Background: The opioid antagonist, naltrexone, has been shown to reduce the risk of relapse in amphetamine dependence, but the mechanisms behind this effect are not well understood. We aimed to investigate if naltrexone attenuates cue reactivity and craving in amphetamine dependence.
Methods: Forty men with severe, intravenous amphetamine dependence were randomized to one dose of naltrexone (50 mg) or placebo. In a BOLD fMRI cue reactivity paradigm, they were exposed to drug-related and neutral films and gave subjective ratings of craving after each film. Twenty-nine patients left data of sufficient quality to be included in the final analysis.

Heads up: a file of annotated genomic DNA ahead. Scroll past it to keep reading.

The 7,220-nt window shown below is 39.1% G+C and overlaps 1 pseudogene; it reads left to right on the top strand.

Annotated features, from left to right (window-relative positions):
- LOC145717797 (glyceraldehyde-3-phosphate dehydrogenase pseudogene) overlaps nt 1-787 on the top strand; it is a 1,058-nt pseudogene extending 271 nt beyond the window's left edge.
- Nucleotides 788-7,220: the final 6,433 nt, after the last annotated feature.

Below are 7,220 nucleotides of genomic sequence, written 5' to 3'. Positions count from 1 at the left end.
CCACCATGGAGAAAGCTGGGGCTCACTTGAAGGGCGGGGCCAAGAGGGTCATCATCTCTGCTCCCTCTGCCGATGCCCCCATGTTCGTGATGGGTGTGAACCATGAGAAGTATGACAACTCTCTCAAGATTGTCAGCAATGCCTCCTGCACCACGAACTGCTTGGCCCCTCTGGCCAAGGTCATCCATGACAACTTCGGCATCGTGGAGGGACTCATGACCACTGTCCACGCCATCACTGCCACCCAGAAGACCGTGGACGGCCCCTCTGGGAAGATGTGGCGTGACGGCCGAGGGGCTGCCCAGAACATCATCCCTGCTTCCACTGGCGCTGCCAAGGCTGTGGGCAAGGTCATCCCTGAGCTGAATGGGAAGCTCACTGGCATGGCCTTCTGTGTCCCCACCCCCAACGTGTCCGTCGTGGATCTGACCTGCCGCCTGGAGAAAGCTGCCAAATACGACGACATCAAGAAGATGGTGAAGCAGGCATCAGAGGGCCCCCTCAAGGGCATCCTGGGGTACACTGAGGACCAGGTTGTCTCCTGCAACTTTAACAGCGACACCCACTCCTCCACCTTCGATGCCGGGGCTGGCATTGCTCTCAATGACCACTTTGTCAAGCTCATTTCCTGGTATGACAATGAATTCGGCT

Results: The drug-related films elicited strong subjective craving and BOLD activations of the striatum, cingulate cortex, and occipito-temporal visual attention networks. Longer history of amphetamine use was associated with greater activations of the prefrontal cortex. Naltrexone as compared to placebo had no significant effects on brain activations or subjective ratings.
Conclusion: Patients with severe stimulant use disorder exhibit strong neural cue reactivity, the patterns of which are modulated by duration of drug use. In this sample, we found no evidence for any effects of naltrexone on cue reactivity.
Keywords: Amphetamine dependence; Functional magnetic resonance imaging; Naltrexone; Stimulant use disorder.
Copyright © 2018 The Authors. Published by Elsevier B.V. All rights reserved.